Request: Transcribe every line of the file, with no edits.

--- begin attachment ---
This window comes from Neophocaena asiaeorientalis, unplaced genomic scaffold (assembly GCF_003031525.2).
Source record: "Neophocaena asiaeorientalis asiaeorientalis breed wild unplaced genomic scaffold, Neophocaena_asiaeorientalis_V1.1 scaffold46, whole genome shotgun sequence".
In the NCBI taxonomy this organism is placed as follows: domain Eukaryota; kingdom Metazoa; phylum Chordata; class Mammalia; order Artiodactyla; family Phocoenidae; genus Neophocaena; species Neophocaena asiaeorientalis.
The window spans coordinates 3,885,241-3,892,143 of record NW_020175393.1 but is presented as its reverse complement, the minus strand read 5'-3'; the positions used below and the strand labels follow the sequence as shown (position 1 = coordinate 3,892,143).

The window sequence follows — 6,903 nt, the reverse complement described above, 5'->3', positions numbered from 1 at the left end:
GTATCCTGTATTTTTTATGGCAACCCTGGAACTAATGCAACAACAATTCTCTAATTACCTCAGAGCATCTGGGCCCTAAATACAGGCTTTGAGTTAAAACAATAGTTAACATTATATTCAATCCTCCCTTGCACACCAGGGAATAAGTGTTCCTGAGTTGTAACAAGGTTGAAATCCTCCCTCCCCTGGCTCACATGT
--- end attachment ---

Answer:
This window comes from Neophocaena asiaeorientalis, unplaced genomic scaffold (assembly GCF_003031525.2).
Source record: "Neophocaena asiaeorientalis asiaeorientalis breed wild unplaced genomic scaffold, Neophocaena_asiaeorientalis_V1.1 scaffold46, whole genome shotgun sequence".
In the NCBI taxonomy this organism is placed as follows: domain Eukaryota; kingdom Metazoa; phylum Chordata; class Mammalia; order Artiodactyla; family Phocoenidae; genus Neophocaena; species Neophocaena asiaeorientalis.
The window spans coordinates 3,885,241-3,892,143 of record NW_020175393.1 but is presented as its reverse complement, the minus strand read 5'-3'; the positions used below and the strand labels follow the sequence as shown (position 1 = coordinate 3,892,143).

The window sequence follows — 6,903 nt, the reverse complement described above, 5'->3', positions numbered from 1 at the left end:
GTATCCTGTATTTTTTATGGCAACCCTGGAACTAATGCAACAACAATTCTCTAATTACCTCAGAGCATCTGGGCCCTAAATACAGGCTTTGAGTTAAAACAATAGTTAACATTATATTCAATCCTCCCTTGCACACCAGGGAATAAGTGTTCCTGAGTTGTAACAAGGTTGAAATCCTCCCTCCCCTGGCTCACATGT